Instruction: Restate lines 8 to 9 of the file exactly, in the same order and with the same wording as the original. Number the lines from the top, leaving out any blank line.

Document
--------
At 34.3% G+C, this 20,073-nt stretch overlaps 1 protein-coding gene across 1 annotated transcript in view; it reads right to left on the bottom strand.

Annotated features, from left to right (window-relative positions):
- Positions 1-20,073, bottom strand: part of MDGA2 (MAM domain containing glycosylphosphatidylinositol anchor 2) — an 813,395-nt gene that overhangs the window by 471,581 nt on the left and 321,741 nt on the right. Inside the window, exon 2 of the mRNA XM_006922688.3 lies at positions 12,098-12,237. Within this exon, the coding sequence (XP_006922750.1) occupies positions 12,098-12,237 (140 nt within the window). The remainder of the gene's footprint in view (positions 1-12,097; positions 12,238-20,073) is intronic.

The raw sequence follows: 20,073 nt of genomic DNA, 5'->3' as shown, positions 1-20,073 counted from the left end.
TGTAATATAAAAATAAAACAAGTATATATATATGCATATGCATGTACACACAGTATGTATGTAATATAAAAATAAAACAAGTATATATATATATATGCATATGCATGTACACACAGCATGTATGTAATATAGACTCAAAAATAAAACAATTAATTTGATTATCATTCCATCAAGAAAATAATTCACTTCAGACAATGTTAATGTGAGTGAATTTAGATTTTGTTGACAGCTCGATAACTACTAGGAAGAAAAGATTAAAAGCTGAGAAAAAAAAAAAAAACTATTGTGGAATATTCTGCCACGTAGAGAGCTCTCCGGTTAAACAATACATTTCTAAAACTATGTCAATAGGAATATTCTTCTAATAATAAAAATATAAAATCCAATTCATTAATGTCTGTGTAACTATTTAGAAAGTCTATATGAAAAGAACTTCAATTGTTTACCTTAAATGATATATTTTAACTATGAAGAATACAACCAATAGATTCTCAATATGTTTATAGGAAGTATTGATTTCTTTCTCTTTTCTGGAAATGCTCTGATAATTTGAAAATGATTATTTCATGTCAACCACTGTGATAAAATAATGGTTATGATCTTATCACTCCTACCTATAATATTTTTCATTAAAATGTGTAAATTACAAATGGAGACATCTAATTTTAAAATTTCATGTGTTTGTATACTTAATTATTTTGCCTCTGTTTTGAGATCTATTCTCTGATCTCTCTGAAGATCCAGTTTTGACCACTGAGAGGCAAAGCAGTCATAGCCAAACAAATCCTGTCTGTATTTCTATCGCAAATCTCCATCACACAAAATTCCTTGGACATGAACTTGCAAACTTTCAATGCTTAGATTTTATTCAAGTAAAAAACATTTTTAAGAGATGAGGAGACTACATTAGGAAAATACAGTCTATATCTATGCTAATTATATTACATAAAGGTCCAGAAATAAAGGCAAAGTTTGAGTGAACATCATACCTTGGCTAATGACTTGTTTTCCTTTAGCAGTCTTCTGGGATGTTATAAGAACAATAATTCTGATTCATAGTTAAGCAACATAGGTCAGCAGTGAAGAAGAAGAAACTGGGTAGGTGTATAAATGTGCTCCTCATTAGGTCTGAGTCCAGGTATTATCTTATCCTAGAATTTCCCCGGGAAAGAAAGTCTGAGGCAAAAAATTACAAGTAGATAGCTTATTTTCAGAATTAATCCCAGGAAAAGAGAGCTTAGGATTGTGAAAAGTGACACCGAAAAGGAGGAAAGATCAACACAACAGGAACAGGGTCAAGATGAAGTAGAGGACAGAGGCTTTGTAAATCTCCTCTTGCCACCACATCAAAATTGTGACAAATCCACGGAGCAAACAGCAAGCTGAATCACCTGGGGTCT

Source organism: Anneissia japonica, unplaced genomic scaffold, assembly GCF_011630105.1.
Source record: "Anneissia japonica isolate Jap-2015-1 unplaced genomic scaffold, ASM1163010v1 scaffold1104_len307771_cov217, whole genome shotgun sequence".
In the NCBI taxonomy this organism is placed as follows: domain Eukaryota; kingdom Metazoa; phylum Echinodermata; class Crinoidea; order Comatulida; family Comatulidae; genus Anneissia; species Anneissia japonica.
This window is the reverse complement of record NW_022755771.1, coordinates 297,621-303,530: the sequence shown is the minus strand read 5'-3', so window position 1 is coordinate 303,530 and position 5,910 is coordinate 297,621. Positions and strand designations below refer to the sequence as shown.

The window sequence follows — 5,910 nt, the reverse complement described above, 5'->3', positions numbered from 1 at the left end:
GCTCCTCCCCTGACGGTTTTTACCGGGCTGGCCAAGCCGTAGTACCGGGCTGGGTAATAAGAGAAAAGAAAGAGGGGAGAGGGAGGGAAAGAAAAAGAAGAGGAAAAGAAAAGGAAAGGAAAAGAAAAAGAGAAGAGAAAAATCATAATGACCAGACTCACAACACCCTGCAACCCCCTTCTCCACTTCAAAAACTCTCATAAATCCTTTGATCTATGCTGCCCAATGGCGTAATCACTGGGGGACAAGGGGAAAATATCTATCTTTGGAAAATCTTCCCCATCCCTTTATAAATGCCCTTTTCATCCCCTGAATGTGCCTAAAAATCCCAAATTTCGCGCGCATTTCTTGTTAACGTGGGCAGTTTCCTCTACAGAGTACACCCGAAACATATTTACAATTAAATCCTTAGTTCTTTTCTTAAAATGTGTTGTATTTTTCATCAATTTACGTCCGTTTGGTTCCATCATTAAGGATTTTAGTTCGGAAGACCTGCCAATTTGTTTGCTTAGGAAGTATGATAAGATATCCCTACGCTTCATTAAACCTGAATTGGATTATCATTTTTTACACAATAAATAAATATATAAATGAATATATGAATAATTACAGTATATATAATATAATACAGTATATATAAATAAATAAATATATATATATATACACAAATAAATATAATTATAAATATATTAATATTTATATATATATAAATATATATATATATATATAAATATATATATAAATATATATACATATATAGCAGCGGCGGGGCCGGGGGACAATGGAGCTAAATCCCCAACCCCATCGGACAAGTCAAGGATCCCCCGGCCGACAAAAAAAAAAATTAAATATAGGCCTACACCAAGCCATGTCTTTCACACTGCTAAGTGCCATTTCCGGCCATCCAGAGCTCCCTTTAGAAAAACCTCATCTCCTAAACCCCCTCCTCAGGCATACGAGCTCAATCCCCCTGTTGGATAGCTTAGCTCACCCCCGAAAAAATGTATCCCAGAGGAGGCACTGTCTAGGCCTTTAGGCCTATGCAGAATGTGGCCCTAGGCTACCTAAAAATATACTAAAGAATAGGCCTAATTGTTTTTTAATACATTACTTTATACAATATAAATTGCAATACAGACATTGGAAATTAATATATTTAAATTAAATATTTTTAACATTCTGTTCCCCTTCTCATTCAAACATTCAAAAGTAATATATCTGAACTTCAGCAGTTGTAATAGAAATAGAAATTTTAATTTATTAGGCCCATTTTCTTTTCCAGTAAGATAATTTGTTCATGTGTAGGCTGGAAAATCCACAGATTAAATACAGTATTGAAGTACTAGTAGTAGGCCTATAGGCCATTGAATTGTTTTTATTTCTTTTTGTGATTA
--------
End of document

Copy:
In the NCBI taxonomy this organism is placed as follows: domain Eukaryota; kingdom Metazoa; phylum Echinodermata; class Crinoidea; order Comatulida; family Comatulidae; genus Anneissia; species Anneissia japonica.
This window is the reverse complement of record NW_022755771.1, coordinates 297,621-303,530: the sequence shown is the minus strand read 5'-3', so window position 1 is coordinate 303,530 and position 5,910 is coordinate 297,621. Positions and strand designations below refer to the sequence as shown.